On the night of April 24 a group of Chechens seized the posh Swissotel in Istanbul and held the hotel guests - citizens of Japan, France, Britain, the USA and other countries as hostages for about 12 hours. The terrorists declared that they had made this step in protest against Russia's action in Chechnya. Moscow newspapers are running numerous commentaries on this event, in which they note that Turkish authorities treat Chechen terrorists with indulgence. Trud stresses that "the group of 13 Chechen raiders was led by Muhammed Tokchan, notorious for his participation in hostilities in Abkhazia (self-proclaimed republic within Georgia) and Chechnya. In January 1996, he organized the seizure of the Russian motor ship Avrasia in one of the Turkish ports. The Istanbul court sentenced Tokchan to eight years and ten months in prison, however, in October 1997 he escaped from the prison. After that Tokchan was arrested once more - for using a fake passport. However, he was released under amnesty, which he used to commit another terrorist act. This testifies to the Turkish authorities' irresponsibility, if not connivance, with regard to Chechen extremists". The newspaper Vremya Novostei writes: "The Turkish authorities hastened to dissociate themselves from what had happened. Premier Bulent Ecevit said that giving shelter in Turkey to the persons who support Chechen militants is out of the question. "Although Chechens are our brothers, we would never justify their actions aimed against Turkey"; said Ecevit. Sinon Okan, an expert at one of the leading Turkish research centers "Asam", claimed in a talk with our correspondent that Turkey was not helping militants: 'After Kasyanov's (head of the Russian government - Ed.) visit to Istanbul, many Chechen organizations were closed here, even those that had conducted purely humanitarian work. Many people of Caucasian decent are dissatisfied with this and possibly just try to take revenge. However, Ankara does not back this, of course. We are in the grips of an economic crisis and were are waiting for Russian tourists impatiently'. However, the incident in the hotel allows one to doubt whether this is true," believes the newspaper. In the commentator's estimate, Moscow's sharp reaction has surpassed all expectations. Russian foreign minister Igor Ivanov said that Chechen terrorists, "regrettably, are still feeling at home in Turkey". The article also cites the opinion of an anonymous Kremlin executive, who considers the Swissotel incident and the recent reception of Chechen "minister" Ilyas Akhamadov in the US department of state as "the links of one chain". "Apart from that, there is information that US officials meet representatives of Chechen bandit formations in third countries. Regrettably, such actions inspire Chechen terrorists and their patrons, who are taking more and more brazen actions", stated the official, who spoke on the condition of anonymity. Novye Izvestia expresses the following supposition: "It is not ruled out that the organizer of the hotel's seizure, Muhammed Tokchan, may escape from the prison again or be amnestied. The Turkish authorities' very indulgent attitude to such figures - is far from the only example. A. Tagayev, one of the leaders of Dagestan's Wahhabi movement, who had stayed in Turkey on forged documents, was set free in Istanbul last year. And this is despite the fact that Russia and Turkey have signed a declaration on combating terrorism. Apart from that, Moscow has repeatedly drawn the Turkish authorities' attention to the stay in Turkey of Movladi Udugov and other known representatives of Chechen terrorists". Commersant writes on the same subject: "Russia has long been reproaching Turkey for closing its eyes, at least, to the activity of the Chechen separatists who have entrenched themselves in its territory. Yesterday, spokesmen for Russian secret services made public a whole list of claims to the Turkish authorities, which have accumulated of late. They recalled that Tagayev, one of the leaders of Dagestan's Wahhabi movement was set free in Istanbul last year. That notorious Ichkeria's leaders (like Movladi Udugov) are not only staying in Turkey but also freely conducting activities hostile to Russia. That Chechen militants are undergoing medical treatment in Turkish hospitals. Moscow is also dissatisfied with the fact that Ankara is no way preventing the work of about 80 various organizations of the North-Caucasian diaspora. The majority of them are giving Chechen bandit formations material and moral support ... Turkish foreign minister Ismail Cem will visit Moscow this week. So, he is to hear all the claims, concludes the newspaper.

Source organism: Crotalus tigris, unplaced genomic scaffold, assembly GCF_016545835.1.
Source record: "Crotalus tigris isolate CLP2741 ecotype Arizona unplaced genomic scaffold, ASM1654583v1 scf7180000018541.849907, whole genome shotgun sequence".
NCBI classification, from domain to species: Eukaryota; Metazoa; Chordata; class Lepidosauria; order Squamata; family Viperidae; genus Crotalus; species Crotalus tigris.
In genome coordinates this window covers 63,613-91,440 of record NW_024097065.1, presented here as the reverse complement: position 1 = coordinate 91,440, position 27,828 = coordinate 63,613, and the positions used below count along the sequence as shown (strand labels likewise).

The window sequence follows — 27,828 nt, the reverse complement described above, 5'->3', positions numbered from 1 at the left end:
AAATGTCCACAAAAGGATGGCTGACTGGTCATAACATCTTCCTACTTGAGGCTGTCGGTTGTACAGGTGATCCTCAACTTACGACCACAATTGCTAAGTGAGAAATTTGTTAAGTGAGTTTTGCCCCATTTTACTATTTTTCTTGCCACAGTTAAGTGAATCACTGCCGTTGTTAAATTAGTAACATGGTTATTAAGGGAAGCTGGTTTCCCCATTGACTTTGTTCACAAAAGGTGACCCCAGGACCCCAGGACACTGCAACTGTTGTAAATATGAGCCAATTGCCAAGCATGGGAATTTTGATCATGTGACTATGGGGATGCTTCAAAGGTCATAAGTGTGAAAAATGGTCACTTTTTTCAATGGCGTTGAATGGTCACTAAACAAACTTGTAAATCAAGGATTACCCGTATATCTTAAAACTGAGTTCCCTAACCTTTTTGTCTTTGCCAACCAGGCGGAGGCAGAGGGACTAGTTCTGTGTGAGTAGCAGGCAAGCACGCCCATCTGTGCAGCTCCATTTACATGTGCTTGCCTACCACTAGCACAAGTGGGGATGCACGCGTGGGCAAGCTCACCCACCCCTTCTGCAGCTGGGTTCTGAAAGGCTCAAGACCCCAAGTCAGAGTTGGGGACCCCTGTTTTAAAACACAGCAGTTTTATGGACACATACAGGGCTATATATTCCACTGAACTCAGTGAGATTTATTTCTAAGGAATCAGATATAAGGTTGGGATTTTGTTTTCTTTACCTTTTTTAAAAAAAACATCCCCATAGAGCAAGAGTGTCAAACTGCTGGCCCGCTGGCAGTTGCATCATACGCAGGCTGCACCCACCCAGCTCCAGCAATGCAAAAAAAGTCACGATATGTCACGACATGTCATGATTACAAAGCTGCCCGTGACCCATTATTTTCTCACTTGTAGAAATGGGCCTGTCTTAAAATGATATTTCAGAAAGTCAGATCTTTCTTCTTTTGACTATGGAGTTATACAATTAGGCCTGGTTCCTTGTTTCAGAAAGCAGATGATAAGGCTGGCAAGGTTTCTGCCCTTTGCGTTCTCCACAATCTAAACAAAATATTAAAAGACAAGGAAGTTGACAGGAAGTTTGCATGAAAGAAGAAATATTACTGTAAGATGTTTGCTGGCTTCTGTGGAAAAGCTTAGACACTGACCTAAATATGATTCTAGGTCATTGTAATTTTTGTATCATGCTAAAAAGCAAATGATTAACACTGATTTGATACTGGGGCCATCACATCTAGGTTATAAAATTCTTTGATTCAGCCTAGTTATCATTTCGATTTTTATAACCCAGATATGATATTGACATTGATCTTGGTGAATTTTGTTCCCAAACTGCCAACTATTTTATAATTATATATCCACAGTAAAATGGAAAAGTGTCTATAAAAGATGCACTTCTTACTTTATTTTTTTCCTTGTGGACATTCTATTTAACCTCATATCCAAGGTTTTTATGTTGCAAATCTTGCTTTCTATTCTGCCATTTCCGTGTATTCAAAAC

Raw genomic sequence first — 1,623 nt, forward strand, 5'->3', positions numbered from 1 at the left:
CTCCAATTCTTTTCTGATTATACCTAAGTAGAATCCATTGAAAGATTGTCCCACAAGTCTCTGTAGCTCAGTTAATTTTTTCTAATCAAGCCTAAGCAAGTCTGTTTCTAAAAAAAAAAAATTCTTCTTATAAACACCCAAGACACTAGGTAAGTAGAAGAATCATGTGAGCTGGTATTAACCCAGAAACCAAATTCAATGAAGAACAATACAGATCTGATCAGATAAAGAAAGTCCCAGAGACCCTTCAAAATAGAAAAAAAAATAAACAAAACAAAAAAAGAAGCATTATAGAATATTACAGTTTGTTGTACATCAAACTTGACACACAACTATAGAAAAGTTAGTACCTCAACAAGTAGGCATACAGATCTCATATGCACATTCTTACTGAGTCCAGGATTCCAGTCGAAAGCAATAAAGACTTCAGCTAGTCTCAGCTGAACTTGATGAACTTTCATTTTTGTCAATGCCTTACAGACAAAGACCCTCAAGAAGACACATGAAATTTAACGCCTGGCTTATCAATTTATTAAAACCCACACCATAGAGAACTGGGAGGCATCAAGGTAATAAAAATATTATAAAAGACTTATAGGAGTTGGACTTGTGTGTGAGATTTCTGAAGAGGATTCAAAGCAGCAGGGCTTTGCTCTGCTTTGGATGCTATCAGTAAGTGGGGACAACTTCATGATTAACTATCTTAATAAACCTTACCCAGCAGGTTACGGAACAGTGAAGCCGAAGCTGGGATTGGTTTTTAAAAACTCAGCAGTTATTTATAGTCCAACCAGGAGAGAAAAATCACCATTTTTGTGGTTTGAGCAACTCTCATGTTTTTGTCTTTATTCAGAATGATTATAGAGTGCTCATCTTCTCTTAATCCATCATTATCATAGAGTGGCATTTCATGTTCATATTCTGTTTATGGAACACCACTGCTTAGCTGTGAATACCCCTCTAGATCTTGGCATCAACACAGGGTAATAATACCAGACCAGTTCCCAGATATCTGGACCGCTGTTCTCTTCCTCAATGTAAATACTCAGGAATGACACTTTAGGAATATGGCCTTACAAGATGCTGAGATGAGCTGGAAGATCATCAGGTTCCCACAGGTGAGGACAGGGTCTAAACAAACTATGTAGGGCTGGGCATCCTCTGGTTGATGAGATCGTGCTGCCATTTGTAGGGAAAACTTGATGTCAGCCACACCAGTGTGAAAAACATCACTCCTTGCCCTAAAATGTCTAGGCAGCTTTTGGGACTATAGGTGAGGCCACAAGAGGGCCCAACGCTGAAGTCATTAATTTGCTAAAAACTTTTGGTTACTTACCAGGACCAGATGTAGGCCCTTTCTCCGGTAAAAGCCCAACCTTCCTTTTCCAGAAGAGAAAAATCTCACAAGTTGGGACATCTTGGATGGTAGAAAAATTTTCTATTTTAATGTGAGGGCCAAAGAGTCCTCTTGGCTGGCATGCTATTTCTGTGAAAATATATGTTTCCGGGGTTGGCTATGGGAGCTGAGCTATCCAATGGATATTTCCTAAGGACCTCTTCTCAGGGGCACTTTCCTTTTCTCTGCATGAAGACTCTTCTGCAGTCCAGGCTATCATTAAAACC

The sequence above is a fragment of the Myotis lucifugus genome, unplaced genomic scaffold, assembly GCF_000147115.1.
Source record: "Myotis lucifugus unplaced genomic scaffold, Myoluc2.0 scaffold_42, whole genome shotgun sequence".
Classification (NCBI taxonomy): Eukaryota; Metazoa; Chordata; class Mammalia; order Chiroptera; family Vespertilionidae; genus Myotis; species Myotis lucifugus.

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Over the past week (September 17-23), Russian troops carried out 12 strikes with the use of long-range precision weapons and drones targeting army bases of the Armed Forces of Ukraine